Sunday, September 30, 2012

Grad school's not baseball--there's plenty of crying

Several times over the past few days, I have owned up to just how much crying I've done while in grad school about grad school.  It's strange, isn't it, how much crying we do here?  Or is it more that there's plenty of crying in "real life," but graduate school can be so all-consuming that most things that I would cry about end up somehow related to school now. 

I think part of it--a part that I'd like to figure out a way around--is the sense of pressure, the sense of a clock ticking and you have to be teaching and grading and doing coursework/studying for exams/writing the diss while still keeping current on scholarship/writing conference papers/publishing articles/working on the job docs/networking.  With the clock ticking.  And people not in graduate school thinking that you just spend your days writing on blackboards and reading in your pajamas.

I guess the thing is, I've cried because of the stress and strain of other jobs.  I'm trying to figure out why grad school seems different.   Perhaps it's partly because in other jobs, people bitch about all of the parts of their lives; in graduate school, we bitch about graduate school.  Teaching, teaching assignments, conspiracy theories about teaching assignments, job docs, student emails, conspiracy theories about the job market, what a prospectus is supposed to be, conspiracy theories about committees...While on the one hand, I've thought that the answer to a lot of this stress is more of a sense of academic community and department engagement, I'm wondering if there's a risk of too much conspiratorial energy accumulating with too much community, or if the lack of community leads to such thinking. 

What I'd like to do is to feel okay with the clock ticking, realize that it's going to tick whether I'm in grad school or not, whether I go to jazzercise or read a journal article.  Whether I do another revision or not.  And at any moment, I can go and get a job as a secretary, an adjunct teacher, even a women's center director.  And readers' reviews are that way because it's the convention, not because I'm actually stupid.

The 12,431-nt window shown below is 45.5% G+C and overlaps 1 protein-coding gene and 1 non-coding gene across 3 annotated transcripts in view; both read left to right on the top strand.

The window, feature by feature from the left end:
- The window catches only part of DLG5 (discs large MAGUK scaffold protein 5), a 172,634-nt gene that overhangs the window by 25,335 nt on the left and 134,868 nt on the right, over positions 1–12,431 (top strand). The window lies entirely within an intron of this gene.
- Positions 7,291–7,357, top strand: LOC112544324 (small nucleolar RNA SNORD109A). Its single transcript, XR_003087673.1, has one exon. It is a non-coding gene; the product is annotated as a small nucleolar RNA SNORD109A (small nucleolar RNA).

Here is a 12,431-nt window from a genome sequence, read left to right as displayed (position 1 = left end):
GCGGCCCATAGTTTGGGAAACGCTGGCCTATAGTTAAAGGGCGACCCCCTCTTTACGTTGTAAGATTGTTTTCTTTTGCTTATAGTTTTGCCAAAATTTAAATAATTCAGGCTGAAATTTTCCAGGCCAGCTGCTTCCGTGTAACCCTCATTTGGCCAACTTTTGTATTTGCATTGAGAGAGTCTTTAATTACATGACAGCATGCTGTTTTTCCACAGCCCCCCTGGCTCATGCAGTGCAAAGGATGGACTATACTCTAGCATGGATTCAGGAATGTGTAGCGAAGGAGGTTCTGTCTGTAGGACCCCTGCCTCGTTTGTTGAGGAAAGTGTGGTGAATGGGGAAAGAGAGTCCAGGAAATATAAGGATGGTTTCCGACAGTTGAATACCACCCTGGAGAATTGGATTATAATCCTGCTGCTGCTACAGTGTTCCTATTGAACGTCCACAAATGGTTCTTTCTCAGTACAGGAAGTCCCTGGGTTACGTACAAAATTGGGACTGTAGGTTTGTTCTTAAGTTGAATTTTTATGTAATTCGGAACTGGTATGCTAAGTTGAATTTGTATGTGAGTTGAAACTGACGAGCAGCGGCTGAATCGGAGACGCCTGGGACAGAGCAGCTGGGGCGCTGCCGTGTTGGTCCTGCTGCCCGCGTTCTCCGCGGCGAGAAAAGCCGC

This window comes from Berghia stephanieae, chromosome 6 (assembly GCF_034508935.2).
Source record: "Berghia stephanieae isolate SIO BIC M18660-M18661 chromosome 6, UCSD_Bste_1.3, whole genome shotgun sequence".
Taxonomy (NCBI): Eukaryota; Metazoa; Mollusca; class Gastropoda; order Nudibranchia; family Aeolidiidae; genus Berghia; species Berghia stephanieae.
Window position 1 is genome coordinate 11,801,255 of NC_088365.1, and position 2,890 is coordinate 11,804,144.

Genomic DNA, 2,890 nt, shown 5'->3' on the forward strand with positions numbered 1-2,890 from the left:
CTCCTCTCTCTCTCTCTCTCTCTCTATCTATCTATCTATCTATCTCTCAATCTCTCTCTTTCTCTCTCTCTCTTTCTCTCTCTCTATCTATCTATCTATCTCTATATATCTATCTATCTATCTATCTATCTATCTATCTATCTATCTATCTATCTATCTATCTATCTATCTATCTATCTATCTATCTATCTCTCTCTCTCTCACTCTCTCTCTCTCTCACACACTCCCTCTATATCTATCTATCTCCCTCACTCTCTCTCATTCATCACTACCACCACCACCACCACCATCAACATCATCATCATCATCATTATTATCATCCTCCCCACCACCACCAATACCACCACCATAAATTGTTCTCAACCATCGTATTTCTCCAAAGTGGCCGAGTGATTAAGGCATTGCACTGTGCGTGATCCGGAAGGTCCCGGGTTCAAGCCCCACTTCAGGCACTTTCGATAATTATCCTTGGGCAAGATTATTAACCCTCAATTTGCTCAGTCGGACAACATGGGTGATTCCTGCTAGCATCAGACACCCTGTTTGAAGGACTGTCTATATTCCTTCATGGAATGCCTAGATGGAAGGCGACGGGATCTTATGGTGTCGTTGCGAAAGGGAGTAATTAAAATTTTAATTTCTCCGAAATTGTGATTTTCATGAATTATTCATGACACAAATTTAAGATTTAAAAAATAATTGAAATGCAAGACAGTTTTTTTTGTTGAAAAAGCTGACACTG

So, what's a healthy attitude toward graduate school?  Or is there one?  Is it simply an unhealthy situation?


  1. I'm the job doc bitcher!
    I don't know -- something about the solitary nature of the work seems different to me. Plus, people in grad school are SUPER competitive in a way that's off-putting so you never feel like you're good enough. Because there's always something more you could be doing and (let's face it -- that someone else IS currently doing). And, the thing is -- grad school constantly makes you (me) feel like I'm not smart enough/good enough/capable enough/privileged enough/whatever enough. So, maybe that's just saying more about me and my insecurities, but, then again, it's kind of built into the profession as a whole, so, yeah. In conclusion, always go to jazzercise (yoga for me).

  2. Exercise ftw! I wonder if perhaps consciousness-raising about this? Maybe a structured exercise in comparing experiences might lead to some sort of epiphanies?

  3. I do think knowing that other people feel similarly is helpful. Because I imagine everyone else easily breezing along with never once calling into question their self-worth. In fact, just this morning, I was lamenting how long it took me to read and was wondering whether I was somehow stupider than everyone else. Again, this probably says a lot about me, but it seems somewhat consistent among most grad students (and faculty?) too...